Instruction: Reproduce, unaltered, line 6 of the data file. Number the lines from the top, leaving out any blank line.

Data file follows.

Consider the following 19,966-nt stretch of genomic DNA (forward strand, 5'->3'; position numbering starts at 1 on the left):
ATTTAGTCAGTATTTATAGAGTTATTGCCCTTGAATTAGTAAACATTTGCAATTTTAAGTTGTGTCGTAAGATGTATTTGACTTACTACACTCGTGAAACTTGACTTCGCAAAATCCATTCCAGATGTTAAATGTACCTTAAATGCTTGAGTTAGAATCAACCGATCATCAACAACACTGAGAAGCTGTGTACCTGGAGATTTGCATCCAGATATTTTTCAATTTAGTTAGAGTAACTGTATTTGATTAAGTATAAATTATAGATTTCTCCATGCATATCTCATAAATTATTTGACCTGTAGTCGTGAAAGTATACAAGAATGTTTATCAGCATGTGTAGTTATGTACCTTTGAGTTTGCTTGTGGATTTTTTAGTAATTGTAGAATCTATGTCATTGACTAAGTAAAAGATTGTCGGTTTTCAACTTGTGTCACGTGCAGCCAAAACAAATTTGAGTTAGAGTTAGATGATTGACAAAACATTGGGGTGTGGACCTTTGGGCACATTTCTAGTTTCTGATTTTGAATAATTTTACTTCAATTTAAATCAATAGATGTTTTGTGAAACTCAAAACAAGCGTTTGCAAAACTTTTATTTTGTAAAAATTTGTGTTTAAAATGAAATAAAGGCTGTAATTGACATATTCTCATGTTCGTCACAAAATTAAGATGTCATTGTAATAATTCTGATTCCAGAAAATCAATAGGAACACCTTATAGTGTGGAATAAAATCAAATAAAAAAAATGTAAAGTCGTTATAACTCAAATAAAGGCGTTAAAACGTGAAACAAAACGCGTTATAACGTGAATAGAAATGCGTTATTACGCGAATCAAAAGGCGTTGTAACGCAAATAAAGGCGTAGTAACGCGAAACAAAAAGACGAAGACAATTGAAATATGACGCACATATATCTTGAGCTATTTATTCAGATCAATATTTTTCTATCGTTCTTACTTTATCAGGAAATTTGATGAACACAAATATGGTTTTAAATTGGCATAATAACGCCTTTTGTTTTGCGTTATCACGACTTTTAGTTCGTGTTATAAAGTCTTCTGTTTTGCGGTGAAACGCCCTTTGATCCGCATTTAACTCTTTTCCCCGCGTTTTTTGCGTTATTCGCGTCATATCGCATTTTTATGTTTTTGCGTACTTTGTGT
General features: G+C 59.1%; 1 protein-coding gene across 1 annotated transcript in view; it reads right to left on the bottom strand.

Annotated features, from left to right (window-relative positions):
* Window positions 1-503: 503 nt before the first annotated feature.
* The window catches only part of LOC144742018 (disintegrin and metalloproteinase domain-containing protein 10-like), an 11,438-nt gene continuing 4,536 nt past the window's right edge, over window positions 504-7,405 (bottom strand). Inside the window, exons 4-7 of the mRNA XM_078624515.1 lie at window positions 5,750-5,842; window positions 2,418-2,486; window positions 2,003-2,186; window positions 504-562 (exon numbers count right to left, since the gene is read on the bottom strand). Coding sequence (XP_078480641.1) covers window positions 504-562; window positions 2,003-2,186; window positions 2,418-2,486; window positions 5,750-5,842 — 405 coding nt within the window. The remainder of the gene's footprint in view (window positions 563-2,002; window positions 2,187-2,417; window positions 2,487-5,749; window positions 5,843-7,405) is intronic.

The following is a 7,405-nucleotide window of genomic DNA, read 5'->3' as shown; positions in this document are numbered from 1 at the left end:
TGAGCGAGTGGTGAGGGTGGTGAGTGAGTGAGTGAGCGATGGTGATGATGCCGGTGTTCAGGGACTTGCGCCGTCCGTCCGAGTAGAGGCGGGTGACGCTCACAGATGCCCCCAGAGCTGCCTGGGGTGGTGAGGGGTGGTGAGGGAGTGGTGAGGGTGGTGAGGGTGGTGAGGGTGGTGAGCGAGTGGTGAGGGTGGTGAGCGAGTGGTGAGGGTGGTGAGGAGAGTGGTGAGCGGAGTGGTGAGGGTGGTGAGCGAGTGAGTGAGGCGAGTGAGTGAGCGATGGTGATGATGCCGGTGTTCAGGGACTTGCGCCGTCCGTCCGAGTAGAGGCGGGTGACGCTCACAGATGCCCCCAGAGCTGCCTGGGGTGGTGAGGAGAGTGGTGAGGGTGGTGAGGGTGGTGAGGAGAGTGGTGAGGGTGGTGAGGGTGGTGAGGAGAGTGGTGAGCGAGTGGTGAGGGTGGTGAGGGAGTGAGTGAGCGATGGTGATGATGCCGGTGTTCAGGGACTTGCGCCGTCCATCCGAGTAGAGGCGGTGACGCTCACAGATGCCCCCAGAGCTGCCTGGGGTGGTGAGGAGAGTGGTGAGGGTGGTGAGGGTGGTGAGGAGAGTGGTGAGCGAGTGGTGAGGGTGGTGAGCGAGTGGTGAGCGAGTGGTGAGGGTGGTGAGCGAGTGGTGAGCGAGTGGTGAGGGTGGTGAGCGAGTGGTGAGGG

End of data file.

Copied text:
* The window catches only part of LOC144742018 (disintegrin and metalloproteinase domain-containing protein 10-like), an 11,438-nt gene continuing 4,536 nt past the window's right edge, over window positions 504-7,405 (bottom strand). Inside the window, exons 4-7 of the mRNA XM_078624515.1 lie at window positions 5,750-5,842; window positions 2,418-2,486; window positions 2,003-2,186; window positions 504-562 (exon numbers count right to left, since the gene is read on the bottom strand). Coding sequence (XP_078480641.1) covers window positions 504-562; window positions 2,003-2,186; window positions 2,418-2,486; window positions 5,750-5,842 — 405 coding nt within the window. The remainder of the gene's footprint in view (window positions 563-2,002; window positions 2,187-2,417; window positions 2,487-5,749; window positions 5,843-7,405) is intronic.